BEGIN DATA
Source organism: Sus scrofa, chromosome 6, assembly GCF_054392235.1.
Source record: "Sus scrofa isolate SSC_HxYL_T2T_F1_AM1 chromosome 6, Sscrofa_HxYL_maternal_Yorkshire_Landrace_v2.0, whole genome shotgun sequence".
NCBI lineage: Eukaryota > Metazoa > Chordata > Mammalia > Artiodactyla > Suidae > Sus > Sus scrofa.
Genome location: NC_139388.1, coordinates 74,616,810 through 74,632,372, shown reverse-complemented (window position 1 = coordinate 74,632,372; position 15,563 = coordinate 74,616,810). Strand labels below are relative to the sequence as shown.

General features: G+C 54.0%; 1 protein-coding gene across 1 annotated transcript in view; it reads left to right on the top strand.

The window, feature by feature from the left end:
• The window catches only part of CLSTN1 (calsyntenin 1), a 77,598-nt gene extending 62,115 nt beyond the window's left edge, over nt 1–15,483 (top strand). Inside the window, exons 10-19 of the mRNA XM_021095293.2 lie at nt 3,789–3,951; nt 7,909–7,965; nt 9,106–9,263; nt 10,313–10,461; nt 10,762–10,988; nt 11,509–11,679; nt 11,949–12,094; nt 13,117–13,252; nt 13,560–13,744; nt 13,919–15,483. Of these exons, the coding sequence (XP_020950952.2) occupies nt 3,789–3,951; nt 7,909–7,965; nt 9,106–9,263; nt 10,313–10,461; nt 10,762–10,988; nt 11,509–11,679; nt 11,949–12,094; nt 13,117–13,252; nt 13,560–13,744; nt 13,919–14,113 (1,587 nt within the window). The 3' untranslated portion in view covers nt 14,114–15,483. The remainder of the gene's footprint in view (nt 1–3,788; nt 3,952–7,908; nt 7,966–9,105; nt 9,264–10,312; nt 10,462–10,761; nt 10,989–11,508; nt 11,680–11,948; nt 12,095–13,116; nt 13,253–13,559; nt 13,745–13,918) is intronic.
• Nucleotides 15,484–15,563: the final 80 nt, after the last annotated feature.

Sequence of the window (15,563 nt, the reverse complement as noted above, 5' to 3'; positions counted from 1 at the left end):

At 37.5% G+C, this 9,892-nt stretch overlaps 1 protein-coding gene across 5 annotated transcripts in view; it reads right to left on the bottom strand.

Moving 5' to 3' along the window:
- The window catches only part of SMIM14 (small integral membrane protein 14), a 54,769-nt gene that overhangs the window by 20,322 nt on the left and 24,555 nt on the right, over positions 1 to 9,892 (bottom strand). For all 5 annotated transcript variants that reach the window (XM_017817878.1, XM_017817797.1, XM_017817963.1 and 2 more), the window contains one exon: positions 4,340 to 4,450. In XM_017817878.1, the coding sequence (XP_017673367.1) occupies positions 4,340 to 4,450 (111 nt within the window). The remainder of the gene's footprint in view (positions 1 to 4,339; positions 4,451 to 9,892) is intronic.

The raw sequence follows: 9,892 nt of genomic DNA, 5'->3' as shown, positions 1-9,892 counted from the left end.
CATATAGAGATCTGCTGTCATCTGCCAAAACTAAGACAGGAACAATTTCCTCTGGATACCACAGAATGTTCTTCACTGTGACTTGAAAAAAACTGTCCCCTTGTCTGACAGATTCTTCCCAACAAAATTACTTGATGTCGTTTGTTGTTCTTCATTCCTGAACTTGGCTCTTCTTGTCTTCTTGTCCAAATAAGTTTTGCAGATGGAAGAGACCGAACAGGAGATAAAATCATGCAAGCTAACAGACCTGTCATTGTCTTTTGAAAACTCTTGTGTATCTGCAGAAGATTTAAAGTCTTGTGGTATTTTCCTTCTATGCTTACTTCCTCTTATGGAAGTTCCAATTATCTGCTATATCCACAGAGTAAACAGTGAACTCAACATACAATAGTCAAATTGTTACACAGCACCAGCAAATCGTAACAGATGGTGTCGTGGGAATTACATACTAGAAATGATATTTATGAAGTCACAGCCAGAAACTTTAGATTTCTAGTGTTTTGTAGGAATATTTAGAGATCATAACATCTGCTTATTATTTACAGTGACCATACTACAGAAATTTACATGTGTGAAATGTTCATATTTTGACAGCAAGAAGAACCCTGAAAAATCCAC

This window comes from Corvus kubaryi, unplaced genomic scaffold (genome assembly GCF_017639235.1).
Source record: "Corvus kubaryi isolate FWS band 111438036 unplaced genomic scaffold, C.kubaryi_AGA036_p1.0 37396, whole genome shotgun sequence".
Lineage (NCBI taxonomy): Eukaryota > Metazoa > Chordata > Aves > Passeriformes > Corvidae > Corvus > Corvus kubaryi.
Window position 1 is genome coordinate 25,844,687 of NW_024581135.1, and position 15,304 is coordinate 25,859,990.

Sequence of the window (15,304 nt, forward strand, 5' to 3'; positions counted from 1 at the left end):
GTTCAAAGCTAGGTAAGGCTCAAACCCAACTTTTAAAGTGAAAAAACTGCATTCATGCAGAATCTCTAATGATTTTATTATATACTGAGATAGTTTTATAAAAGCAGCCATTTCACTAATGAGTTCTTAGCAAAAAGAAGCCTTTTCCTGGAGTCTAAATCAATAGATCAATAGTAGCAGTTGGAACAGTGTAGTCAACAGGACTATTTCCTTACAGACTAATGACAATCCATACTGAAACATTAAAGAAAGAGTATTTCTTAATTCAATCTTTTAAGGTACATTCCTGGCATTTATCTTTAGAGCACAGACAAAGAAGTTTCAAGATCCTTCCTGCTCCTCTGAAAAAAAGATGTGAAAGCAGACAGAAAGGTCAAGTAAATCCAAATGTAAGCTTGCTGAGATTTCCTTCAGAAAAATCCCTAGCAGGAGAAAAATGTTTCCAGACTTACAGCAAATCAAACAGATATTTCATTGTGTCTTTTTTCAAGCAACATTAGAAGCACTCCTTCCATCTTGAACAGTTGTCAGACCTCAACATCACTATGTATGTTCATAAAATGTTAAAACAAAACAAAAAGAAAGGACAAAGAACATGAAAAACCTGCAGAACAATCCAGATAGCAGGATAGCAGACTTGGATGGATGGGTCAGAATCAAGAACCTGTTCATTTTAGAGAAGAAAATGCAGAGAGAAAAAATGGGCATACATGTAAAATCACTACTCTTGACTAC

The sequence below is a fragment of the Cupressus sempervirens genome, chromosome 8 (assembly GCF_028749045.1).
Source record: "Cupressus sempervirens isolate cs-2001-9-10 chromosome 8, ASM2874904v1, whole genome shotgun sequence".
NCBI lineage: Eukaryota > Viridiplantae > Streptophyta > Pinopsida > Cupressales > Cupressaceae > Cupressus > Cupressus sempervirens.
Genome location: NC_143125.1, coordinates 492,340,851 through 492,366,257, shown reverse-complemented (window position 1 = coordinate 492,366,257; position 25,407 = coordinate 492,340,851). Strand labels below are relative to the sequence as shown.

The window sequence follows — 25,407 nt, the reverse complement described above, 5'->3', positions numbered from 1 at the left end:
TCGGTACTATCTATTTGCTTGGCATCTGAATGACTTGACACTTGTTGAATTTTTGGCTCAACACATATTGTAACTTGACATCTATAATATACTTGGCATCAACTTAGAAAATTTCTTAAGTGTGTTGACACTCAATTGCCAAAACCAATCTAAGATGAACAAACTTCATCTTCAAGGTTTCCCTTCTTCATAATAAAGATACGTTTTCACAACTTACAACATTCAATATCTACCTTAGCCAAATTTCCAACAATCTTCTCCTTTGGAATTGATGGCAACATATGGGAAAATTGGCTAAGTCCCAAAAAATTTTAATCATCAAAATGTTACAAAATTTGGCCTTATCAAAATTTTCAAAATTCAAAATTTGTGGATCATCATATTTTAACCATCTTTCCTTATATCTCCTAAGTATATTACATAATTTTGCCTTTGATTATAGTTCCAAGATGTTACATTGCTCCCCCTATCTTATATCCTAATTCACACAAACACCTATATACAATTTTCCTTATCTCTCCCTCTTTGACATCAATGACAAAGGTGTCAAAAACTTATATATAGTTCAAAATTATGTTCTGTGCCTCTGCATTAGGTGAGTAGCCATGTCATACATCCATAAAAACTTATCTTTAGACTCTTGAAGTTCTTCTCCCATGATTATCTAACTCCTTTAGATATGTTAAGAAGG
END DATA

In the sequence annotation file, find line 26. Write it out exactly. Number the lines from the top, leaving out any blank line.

TCGGTACTATCTATTTGCTTGGCATCTGAATGACTTGACACTTGTTGAATTTTTGGCTCAACACATATTGTAACTTGACATCTATAATATACTTGGCATCAACTTAGAAAATTTCTTAAGTGTGTTGACACTCAATTGCCAAAACCAATCTAAGATGAACAAACTTCATCTTCAAGGTTTCCCTTCTTCATAATAAAGATACGTTTTCACAACTTACAACATTCAATATCTACCTTAGCCAAATTTCCAACAATCTTCTCCTTTGGAATTGATGGCAACATATGGGAAAATTGGCTAAGTCCCAAAAAATTTTAATCATCAAAATGTTACAAAATTTGGCCTTATCAAAATTTTCAAAATTCAAAATTTGTGGATCATCATATTTTAACCATCTTTCCTTATATCTCCTAAGTATATTACATAATTTTGCCTTTGATTATAGTTCCAAGATGTTACATTGCTCCCCCTATCTTATATCCTAATTCACACAAACACCTATATACAATTTTCCTTATCTCTCCCTCTTTGACATCAATGACAAAGGTGTCAAAAACTTATATATAGTTCAAAATTATGTTCTGTGCCTCTGCATTAGGTGAGTAGCCATGTCATACATCCATAAAAACTTATCTTTAGACTCTTGAAGTTCTTCTCCCATGATTATCTAACTCCTTTAGATATGTTAAGAAGG